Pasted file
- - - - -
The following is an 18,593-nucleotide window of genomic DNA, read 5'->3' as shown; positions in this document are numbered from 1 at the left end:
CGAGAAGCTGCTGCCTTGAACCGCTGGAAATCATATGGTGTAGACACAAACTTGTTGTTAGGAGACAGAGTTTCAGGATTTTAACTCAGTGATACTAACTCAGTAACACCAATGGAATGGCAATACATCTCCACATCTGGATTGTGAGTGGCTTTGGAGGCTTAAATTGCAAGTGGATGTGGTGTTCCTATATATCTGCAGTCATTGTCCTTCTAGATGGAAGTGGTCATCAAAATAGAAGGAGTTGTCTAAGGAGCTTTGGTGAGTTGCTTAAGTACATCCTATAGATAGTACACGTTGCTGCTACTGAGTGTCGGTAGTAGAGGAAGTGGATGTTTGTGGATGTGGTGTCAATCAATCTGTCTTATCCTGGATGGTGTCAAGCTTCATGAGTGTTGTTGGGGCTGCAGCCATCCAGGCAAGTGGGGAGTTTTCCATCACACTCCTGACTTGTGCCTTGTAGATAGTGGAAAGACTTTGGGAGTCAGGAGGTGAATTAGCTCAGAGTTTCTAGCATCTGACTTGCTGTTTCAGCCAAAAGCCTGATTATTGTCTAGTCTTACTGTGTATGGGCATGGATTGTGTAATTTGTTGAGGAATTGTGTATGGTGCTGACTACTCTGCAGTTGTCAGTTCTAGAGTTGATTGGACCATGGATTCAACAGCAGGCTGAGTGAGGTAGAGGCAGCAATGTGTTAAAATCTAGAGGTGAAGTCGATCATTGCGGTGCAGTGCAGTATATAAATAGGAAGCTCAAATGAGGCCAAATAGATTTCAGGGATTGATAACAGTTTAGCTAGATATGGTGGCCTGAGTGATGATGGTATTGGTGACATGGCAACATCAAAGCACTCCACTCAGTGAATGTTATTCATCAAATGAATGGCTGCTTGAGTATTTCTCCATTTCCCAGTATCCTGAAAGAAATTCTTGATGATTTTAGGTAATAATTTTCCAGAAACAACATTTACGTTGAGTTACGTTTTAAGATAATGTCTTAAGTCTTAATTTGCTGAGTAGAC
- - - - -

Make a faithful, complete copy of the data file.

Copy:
The following is an 18,593-nucleotide window of genomic DNA, read 5'->3' as shown; positions in this document are numbered from 1 at the left end:
CGAGAAGCTGCTGCCTTGAACCGCTGGAAATCATATGGTGTAGACACAAACTTGTTGTTAGGAGACAGAGTTTCAGGATTTTAACTCAGTGATACTAACTCAGTAACACCAATGGAATGGCAATACATCTCCACATCTGGATTGTGAGTGGCTTTGGAGGCTTAAATTGCAAGTGGATGTGGTGTTCCTATATATCTGCAGTCATTGTCCTTCTAGATGGAAGTGGTCATCAAAATAGAAGGAGTTGTCTAAGGAGCTTTGGTGAGTTGCTTAAGTACATCCTATAGATAGTACACGTTGCTGCTACTGAGTGTCGGTAGTAGAGGAAGTGGATGTTTGTGGATGTGGTGTCAATCAATCTGTCTTATCCTGGATGGTGTCAAGCTTCATGAGTGTTGTTGGGGCTGCAGCCATCCAGGCAAGTGGGGAGTTTTCCATCACACTCCTGACTTGTGCCTTGTAGATAGTGGAAAGACTTTGGGAGTCAGGAGGTGAATTAGCTCAGAGTTTCTAGCATCTGACTTGCTGTTTCAGCCAAAAGCCTGATTATTGTCTAGTCTTACTGTGTATGGGCATGGATTGTGTAATTTGTTGAGGAATTGTGTATGGTGCTGACTACTCTGCAGTTGTCAGTTCTAGAGTTGATTGGACCATGGATTCAACAGCAGGCTGAGTGAGGTAGAGGCAGCAATGTGTTAAAATCTAGAGGTGAAGTCGATCATTGCGGTGCAGTGCAGTATATAAATAGGAAGCTCAAATGAGGCCAAATAGATTTCAGGGATTGATAACAGTTTAGCTAGATATGGTGGCCTGAGTGATGATGGTATTGGTGACATGGCAACATCAAAGCACTCCACTCAGTGAATGTTATTCATCAAATGAATGGCTGCTTGAGTATTTCTCCATTTCCCAGTATCCTGAAAGAAATTCTTGATGATTTTAGGTAATAATTTTCCAGAAACAACATTTACGTTGAGTTACGTTTTAAGATAATGTCTTAAGTCTTAATTTGCTGAGTAGAC